Private US Earth imaging company Planet Labs has snapped a satellite image that observers from the California-based Middlebury Institute of International Studies claim may show a previously undeclared North Korean nuclear facility that’s being used to build nuclear warheads.
The image, reportedly taken in late May, is said to be situated in the town of Wollo-ri in Pyongyang region, with the ‘nuclear warhead factory’ situated near the Ryongaksan Spring Water Factory.
Jeffrey Lewis, a professor at the Middlebury Institute specializing in arms control, spoke to CNN and released a report on the suspected nuclear site, saying it “has a number of signatures suggesting that it has a role in the DPRK’s nuclear program,” including “a strong security perimeter and what appears to be several high-rise residential buildings on site,” with North Korea “emphasiz[ing] the construction of better housing as a perk for scientists and technicians involved in the nuclear and missile programs.”
“Moreover, although there are monuments at the Wollo-ri site that indicate leadership visits, we find no state media reports on any such visits. These are all characteristics of other DPRK nuclear facilities, such as the enrichment plant at Kangson,” the observer added.
According to Lewis, the suspected secure facility’s amenities, which may include possible underground elements, “stand in stark contrast” to the adjacent spring water factory, which “has little security and no on-site housing.”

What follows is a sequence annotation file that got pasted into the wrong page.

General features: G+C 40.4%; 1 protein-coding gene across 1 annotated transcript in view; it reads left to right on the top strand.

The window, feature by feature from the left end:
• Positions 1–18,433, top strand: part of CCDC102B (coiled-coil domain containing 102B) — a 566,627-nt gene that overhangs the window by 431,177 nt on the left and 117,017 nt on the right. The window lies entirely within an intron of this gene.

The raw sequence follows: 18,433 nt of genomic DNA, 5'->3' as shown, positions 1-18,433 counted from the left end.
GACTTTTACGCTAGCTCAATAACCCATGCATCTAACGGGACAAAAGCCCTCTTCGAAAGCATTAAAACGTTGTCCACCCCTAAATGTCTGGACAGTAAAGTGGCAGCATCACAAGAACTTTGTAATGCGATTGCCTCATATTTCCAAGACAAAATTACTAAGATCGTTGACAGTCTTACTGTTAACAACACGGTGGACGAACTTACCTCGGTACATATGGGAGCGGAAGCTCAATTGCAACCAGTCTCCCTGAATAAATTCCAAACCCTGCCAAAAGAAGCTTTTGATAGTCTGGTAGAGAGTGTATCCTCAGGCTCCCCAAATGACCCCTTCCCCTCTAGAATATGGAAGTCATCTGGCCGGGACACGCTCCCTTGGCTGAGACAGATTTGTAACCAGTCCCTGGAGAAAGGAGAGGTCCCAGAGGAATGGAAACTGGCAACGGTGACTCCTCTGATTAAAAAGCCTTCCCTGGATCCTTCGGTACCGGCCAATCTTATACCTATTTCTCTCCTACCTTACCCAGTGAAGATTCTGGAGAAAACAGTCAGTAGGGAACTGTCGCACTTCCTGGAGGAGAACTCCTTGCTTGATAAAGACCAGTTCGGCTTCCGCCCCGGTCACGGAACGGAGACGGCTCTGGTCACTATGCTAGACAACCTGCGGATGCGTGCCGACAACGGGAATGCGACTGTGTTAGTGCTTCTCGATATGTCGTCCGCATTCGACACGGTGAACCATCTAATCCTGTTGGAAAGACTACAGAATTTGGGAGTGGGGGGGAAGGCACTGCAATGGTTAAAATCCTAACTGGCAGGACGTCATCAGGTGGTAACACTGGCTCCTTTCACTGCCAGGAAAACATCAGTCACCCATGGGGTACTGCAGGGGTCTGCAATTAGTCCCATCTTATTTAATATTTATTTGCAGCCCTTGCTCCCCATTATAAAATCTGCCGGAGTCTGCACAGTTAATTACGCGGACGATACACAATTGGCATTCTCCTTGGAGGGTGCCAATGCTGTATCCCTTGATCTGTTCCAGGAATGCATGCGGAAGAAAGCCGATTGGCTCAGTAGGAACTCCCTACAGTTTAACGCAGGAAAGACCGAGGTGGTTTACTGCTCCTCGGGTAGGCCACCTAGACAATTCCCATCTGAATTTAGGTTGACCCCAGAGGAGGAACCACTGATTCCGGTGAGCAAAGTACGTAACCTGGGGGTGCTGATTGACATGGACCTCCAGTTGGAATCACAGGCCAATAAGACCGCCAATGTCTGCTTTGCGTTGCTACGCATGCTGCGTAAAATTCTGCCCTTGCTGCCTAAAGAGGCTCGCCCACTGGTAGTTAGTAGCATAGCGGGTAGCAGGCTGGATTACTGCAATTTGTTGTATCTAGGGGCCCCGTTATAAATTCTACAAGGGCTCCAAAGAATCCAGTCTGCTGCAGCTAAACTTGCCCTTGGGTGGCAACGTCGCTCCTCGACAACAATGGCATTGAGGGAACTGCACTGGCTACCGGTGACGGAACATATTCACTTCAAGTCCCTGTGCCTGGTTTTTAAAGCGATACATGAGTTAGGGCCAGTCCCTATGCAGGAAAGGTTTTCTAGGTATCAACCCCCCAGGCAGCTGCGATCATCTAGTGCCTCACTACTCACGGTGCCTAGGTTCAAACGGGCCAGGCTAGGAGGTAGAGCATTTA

US intelligence suspects that the facility is engaged in warhead manufacturing, according to the analyst.
Nuclear Bomb Factory or Officer School?
An anonymous military source questioned Lewis’s claims Thursday, telling US government-supported media outlet Daily NK that the Wollo-ri facility is an officer training school, not a nuclear weapons manufacturing facility.
“The building in question is the Pyongyang Anti-Aircraft Unit Command’s Political Military University, which is located on the right-hand side of a road running through Wonro Village heading toward Taedong County from Chilgol Station,” the source was quoted as saying, adding that there were no underground components or high-rise buildings onsite.
The source pointed out that along with the bottling facility situated “directly across from the school’s front gate…there is farmland inside a wall behind the main office building,” and a graveyard where people gather during traditional Korean holidays to pay respects to their ancestors, “which makes it very unlikely that [the government] would conduct secret nuclear program-related activities there.”
Cooling US-DPRK Relations
The ‘new North Korean nuclear facility’ story comes just days after the Pyongyang announced that the nation has no intention of holding any more talks with the US any time soon.
“Is it possible to hold dialogue or have any dealings with the US which persists in the hostile policy toward the DPRK in disregard of the agreements already made at the past summit?” First Vice Foreign Minister Choe Son-hui asked, speaking to North Korea’s Korean Central News Agency last week.
According to Choe, the Trump administration’s trick of using negotiations with Chairman Kim Jong-un as a “tool for grappling its political crisis” would no longer “work” on Pyongyang.
Last week, Russian Ambassador to North Korea Alexander Matsegora revealed that the leaflet crisis was caused by photoshopped offensive images of Kim Jong-un’s wife Ri Sol-ju spread into North Korea in late May which he said evoked “serious outrage” in Pyongyang.